SCI/ 256 People Science and the Environment
Primary and Secondary Succession
This paper will review the components of primary and secondary succession as describes on page 68 and 69 of the textbook Environment. The scope of this paper will attempt to address how biotic and a biotic components effect the balance of the ecosystem, and how ecosystems go through the cycles of progression.
When discussing primary succession, one must first understand what primary succession in point of fact means. In the case of figure 4-4 on page 68, the text is and visual example in question is of a glacial moraine. Primary successions can also be caused by other geological changes, like lava flows. The common element being that the newly exposed environment is often lacking soil or vegetation. This new environment requires plants similar t lichen or mosses to act as a form of pioneer plats in the new environment. These plants set the stage for future plant growth by creating new optimal conditions for plant growth.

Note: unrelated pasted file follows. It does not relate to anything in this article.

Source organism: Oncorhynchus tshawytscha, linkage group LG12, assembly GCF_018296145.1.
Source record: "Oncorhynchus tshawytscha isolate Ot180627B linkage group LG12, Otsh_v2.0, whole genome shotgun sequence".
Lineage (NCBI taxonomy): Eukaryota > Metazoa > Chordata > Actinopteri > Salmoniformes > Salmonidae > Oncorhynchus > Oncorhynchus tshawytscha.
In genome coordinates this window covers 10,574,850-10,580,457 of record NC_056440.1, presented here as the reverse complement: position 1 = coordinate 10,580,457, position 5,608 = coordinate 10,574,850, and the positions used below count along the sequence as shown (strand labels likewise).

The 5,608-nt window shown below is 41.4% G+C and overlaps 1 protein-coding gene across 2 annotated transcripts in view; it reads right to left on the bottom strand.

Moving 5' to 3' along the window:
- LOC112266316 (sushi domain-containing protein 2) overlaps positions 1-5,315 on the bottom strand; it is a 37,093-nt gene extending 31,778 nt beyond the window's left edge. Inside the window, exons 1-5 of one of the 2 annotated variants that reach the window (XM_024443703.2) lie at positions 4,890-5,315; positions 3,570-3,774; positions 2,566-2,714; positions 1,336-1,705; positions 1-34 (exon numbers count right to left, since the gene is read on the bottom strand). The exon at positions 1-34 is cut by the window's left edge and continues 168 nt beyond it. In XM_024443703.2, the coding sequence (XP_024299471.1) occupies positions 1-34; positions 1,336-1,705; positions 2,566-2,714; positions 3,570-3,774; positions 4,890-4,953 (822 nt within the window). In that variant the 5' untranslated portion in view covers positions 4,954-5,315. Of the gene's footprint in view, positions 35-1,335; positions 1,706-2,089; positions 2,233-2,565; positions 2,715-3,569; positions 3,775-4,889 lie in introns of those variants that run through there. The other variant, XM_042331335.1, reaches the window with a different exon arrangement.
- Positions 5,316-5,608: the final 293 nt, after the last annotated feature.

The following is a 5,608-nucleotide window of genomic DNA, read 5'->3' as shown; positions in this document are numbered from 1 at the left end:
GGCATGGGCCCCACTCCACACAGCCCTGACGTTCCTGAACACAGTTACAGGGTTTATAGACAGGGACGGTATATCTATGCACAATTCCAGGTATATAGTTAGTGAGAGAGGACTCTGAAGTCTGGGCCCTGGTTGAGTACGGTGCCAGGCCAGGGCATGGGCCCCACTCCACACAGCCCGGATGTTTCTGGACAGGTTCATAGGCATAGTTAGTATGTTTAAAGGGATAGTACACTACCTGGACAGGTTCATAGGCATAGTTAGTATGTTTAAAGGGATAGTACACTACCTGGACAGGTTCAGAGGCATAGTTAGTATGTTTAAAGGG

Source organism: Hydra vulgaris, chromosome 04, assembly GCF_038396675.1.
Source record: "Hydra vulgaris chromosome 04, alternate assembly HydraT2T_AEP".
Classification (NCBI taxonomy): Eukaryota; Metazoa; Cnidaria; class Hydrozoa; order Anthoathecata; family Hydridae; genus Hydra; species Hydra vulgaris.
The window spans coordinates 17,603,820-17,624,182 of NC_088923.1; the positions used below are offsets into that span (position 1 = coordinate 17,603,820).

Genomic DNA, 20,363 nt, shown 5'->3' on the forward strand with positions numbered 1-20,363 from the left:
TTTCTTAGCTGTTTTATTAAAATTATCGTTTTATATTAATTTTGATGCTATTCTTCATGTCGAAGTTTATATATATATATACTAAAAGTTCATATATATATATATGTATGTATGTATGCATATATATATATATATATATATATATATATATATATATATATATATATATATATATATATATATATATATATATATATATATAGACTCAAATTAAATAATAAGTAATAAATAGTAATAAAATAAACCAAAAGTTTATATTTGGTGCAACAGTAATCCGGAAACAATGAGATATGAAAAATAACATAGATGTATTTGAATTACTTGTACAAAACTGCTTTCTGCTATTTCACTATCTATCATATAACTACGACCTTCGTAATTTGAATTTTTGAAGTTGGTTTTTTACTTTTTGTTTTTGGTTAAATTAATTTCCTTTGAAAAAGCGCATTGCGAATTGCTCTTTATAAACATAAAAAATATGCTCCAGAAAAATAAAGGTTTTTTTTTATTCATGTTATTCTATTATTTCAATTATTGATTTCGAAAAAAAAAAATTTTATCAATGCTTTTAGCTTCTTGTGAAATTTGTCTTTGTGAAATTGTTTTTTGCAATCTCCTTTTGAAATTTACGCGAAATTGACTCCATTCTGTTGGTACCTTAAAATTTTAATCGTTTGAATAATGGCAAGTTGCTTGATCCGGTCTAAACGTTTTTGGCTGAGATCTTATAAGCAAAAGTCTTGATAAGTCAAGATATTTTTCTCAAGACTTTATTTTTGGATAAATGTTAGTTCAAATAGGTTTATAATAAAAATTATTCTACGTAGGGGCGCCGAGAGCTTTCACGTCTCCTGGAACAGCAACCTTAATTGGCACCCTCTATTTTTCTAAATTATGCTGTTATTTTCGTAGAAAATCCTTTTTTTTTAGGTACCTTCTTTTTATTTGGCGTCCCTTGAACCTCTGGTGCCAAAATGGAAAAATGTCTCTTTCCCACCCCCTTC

As the environment changes over time, hardier plats begin to grow in the environment. The onetime barren landscape slowly gives way to grasses and eventually shrubs and trees begin to take root and thrive in the new, yet very old environment. The whole process would not take place with out pedogenesis. Pedogenesis is a fascinating subject on its own. One can describe it as the process of creating soil. Through weathering of rack mass, and the addition of decaying plant material over time, new soil is created. This is real Genesis.
The definition of Secondary succession would be responses to a disturbance, for example, forest fire, tsunami, flood, or an abandoned field. Our example given on page 69 is that of an abandoned field in North Carolina. The example may be specific in the textbook; however, the results would be similar no matter where the event took place. The environment of the area plays the...